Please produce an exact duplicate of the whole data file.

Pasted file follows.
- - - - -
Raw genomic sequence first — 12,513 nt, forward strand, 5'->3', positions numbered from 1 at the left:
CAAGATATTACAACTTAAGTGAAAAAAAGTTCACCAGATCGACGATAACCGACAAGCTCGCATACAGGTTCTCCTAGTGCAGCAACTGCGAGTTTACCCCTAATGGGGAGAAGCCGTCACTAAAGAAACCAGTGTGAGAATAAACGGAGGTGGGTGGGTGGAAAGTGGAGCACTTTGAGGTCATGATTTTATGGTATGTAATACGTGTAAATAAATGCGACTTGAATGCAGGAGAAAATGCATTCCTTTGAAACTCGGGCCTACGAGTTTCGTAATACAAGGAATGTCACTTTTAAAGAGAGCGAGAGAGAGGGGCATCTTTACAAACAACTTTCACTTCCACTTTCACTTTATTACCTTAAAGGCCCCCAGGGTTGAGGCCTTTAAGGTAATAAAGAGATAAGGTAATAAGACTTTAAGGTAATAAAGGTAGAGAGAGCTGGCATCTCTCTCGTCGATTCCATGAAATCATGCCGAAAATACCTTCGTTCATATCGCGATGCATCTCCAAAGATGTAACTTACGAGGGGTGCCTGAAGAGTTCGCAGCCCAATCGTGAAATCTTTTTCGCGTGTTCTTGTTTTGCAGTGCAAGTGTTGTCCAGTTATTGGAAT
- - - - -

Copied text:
Raw genomic sequence first — 12,513 nt, forward strand, 5'->3', positions numbered from 1 at the left:
CAAGATATTACAACTTAAGTGAAAAAAAGTTCACCAGATCGACGATAACCGACAAGCTCGCATACAGGTTCTCCTAGTGCAGCAACTGCGAGTTTACCCCTAATGGGGAGAAGCCGTCACTAAAGAAACCAGTGTGAGAATAAACGGAGGTGGGTGGGTGGAAAGTGGAGCACTTTGAGGTCATGATTTTATGGTATGTAATACGTGTAAATAAATGCGACTTGAATGCAGGAGAAAATGCATTCCTTTGAAACTCGGGCCTACGAGTTTCGTAATACAAGGAATGTCACTTTTAAAGAGAGCGAGAGAGAGGGGCATCTTTACAAACAACTTTCACTTCCACTTTCACTTTATTACCTTAAAGGCCCCCAGGGTTGAGGCCTTTAAGGTAATAAAGAGATAAGGTAATAAGACTTTAAGGTAATAAAGGTAGAGAGAGCTGGCATCTCTCTCGTCGATTCCATGAAATCATGCCGAAAATACCTTCGTTCATATCGCGATGCATCTCCAAAGATGTAACTTACGAGGGGTGCCTGAAGAGTTCGCAGCCCAATCGTGAAATCTTTTTCGCGTGTTCTTGTTTTGCAGTGCAAGTGTTGTCCAGTTATTGGAAT